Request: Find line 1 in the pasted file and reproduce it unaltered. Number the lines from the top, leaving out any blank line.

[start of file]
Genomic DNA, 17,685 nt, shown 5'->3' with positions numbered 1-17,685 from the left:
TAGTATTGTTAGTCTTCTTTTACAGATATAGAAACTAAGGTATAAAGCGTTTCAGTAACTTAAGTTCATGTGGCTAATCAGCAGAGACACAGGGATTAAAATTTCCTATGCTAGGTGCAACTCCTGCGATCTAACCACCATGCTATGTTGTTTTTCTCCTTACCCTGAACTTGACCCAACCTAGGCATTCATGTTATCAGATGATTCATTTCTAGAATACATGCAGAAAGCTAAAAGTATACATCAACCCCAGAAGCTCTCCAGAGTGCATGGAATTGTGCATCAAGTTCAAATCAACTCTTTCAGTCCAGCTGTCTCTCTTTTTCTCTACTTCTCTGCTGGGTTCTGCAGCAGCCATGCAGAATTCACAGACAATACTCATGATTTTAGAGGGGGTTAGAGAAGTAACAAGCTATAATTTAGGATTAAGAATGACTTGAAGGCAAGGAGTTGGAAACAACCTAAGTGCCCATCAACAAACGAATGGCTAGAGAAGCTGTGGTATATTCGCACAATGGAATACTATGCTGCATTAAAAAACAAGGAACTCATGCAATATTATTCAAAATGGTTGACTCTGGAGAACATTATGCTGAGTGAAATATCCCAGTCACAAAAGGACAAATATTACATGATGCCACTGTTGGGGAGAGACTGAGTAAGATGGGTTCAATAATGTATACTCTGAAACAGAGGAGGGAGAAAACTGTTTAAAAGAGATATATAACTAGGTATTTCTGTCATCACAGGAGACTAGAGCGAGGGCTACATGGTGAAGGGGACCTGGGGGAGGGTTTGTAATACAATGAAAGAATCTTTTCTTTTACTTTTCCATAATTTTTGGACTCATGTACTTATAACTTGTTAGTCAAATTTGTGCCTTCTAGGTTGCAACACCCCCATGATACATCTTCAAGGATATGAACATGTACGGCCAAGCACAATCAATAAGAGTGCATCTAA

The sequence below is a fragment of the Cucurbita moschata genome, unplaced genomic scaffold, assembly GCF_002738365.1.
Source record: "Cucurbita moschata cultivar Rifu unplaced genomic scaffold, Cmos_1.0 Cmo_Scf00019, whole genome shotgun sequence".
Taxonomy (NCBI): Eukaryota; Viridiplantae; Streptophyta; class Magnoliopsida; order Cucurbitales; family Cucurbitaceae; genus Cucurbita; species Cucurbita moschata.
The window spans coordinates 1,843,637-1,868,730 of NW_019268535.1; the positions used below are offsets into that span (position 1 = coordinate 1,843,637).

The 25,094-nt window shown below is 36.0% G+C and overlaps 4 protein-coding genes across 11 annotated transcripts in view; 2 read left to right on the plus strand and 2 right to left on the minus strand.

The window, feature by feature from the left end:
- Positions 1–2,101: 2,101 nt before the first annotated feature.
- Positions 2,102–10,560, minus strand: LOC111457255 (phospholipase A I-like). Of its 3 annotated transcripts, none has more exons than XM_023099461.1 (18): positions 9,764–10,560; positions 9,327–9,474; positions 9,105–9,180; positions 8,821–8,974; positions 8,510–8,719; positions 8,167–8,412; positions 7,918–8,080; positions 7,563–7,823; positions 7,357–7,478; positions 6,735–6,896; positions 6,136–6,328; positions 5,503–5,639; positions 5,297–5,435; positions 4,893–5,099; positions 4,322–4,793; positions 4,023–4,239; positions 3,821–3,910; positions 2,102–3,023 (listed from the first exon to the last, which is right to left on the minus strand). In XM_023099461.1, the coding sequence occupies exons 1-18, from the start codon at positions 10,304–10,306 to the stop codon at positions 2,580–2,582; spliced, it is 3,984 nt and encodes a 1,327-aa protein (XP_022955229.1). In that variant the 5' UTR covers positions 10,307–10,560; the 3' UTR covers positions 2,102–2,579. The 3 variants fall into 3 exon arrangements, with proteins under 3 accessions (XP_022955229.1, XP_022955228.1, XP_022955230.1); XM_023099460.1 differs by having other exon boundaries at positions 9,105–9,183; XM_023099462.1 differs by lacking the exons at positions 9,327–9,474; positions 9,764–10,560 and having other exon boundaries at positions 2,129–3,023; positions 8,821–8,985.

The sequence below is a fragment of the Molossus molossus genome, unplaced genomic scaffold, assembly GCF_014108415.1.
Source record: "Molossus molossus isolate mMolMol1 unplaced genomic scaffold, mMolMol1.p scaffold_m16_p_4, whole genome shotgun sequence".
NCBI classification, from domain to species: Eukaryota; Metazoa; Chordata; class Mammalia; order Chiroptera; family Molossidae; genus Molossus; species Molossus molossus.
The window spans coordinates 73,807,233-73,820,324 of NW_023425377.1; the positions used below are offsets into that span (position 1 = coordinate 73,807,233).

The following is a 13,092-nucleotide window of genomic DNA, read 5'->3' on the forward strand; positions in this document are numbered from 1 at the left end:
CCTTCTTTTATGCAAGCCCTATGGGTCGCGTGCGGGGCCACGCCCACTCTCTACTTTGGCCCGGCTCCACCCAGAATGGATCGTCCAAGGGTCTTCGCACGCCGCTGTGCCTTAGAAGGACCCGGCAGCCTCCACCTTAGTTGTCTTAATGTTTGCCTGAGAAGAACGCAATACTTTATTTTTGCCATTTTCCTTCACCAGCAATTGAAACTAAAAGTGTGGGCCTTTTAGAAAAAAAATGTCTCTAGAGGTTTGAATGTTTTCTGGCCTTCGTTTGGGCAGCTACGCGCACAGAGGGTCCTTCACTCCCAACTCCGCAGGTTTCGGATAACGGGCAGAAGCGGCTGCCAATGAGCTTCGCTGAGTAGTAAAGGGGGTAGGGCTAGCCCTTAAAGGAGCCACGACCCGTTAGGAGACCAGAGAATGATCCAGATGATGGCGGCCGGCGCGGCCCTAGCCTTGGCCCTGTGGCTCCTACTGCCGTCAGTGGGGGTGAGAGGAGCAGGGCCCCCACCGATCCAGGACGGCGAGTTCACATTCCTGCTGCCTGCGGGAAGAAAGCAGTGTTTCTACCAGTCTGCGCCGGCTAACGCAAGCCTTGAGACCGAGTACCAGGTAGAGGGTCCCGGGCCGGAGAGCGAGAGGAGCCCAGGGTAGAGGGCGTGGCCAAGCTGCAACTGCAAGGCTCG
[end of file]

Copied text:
Genomic DNA, 17,685 nt, shown 5'->3' with positions numbered 1-17,685 from the left: